Reimagining and recreating the past at Westminster Hall

Posted on 19 August 2015

IPUP internship with St Stephen's Chapel, Palace of Westminster




Lizzie Atkinson
MA in Renaissance and Early Modern Studies, 2015

As I entered Westminster Hall, the temporary home of the St Stephen’s Chapel exhibition, for the first time, I felt immediately dwarfed by the sheer size of the space. The lofty 800-year-old hammer beam roof and beautiful stained glass windows certainly make an impact. It’s easy to see why the space was used as the Royal Court for so many years – it conjures up all that is associated with the King: majesty, power and grandeur.

This would be my home for the next few weeks as I undertook my role as an intern with the Virtual St Stephen’s Project at Westminster Palace. The internship was designed to work alongside those involved in the AHRC-funded project on St Stephen’s Chapel, Westminster, assisting the research team, both at the University of York, and the staff at Westminster Palace itself. My brief was to present the project to the public and gather information about visitor engagement and their interaction with the exhibition. I also sought to gauge the overall impact of the exhibition on the way that  visitors understood St Stephen’s Chapel and its importance to the political, social and religious history of the UK.

Ironically, given the aims of my internship, perhaps the most immediate and obvious challenge of my role was one of immediate public impact and engagement; I remember thinking how could I engage the public in the rich history that St Stephen’s had to offer, whilst standing within the splendour of Westminster Hall? How could I interest them in the project when I couldn’t physically take them to see the Chapel itself after a fire destroyed it in 1834?

St Stephen's Chapel project props

However it soon became apparent that my project uniform, corpus of material and leaflets as well as the eye-catching exhibition panels and video detailing the virtual reconstruction of the Chapel itself were more than enough to spark the public's initial interest. As I gave them an outline of the project and its aims, I was able to stimulate this interest further. I soon realised that very few people had prior knowledge of St Stephen’s Chapel, and those who found it a familiar name, were more likely referring to the current St Stephen’s Hall, which came seven centuries after St. Stephen’s Chapel was built, and stands on the foundations of the Chapel. To overcome this hurdle I found that it was easiest to walk and talk, taking the visitors up into St Stephen’s Hall whilst explaining the architecture and history of the Chapel and its different uses over time. Standing in St Stephen’s Hall with the tour groups lined up on the seats facing each other, it was easy to imagine how the space would have been used when it was once the House of Commons.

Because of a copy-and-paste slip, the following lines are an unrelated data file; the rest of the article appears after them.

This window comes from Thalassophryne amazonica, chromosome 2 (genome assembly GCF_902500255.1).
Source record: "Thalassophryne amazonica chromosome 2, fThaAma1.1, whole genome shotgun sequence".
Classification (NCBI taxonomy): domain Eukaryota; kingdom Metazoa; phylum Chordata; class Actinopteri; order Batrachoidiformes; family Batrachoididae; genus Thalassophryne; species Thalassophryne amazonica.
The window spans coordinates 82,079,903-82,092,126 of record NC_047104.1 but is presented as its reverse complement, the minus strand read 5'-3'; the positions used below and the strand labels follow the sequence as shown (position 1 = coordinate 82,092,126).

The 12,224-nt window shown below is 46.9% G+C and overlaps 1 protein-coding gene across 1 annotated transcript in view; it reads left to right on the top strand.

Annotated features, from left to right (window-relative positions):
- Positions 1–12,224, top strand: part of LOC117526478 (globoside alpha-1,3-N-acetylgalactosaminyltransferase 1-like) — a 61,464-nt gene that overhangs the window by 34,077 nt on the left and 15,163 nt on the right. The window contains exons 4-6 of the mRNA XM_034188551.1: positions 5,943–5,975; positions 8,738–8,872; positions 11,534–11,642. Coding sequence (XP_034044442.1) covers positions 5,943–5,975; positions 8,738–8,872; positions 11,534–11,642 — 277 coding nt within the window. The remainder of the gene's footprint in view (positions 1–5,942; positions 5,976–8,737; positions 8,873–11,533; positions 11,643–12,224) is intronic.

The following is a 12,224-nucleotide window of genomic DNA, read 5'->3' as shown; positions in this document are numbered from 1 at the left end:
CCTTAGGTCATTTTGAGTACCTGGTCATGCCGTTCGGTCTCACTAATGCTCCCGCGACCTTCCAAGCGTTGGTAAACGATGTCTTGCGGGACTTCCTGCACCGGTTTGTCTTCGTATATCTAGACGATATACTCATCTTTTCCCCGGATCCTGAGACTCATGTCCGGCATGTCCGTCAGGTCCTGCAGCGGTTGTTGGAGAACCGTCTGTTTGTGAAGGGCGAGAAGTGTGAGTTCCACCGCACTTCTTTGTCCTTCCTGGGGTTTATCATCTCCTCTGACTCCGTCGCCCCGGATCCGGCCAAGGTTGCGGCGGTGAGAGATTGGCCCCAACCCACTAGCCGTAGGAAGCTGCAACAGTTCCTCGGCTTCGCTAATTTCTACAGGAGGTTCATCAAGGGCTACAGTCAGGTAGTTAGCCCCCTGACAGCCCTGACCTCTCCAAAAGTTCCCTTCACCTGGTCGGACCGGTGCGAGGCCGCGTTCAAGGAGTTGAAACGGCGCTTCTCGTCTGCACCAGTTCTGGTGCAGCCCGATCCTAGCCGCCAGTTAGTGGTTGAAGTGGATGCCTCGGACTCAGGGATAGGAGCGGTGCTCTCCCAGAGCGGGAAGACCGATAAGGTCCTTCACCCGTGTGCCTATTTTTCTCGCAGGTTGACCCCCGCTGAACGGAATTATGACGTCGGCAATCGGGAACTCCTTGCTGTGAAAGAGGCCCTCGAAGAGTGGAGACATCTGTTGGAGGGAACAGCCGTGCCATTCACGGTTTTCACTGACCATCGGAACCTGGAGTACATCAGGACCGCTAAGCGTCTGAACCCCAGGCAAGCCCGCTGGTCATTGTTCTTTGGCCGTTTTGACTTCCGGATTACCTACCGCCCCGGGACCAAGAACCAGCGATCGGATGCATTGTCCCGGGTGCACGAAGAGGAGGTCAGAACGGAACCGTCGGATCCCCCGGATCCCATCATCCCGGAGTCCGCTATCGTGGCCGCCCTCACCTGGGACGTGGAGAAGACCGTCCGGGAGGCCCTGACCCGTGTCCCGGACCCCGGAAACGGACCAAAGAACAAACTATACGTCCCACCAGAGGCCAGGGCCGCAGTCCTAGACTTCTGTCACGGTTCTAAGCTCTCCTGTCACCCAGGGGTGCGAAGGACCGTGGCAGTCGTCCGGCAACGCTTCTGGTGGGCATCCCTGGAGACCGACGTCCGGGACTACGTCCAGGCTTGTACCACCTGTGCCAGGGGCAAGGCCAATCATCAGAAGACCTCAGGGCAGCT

For many of the visitors, this was their first time at Westminster Palace and their first time learning about St Stephen’s Chapel. It was a privilege to be able to share with them this part of British history and to learn from them how they felt about the project and its importance. With my fellow interns, I collected over seventy questionnaires from visitors. More than three quarters of respondants noted how the project had significantly increased their understanding of the Chapel and its history, as well as how historical research could be used to gain insights into the past. I lost count of the number of times the exhibition was hailed as ‘very interesting and informative’, ‘jolly good’ and ‘a real surprise’.

My internship was also a truly valuable and rewarding experience. I would highly recommend the IPUP internship to any History student at the University of York.

St Stephen's Chapel exhibition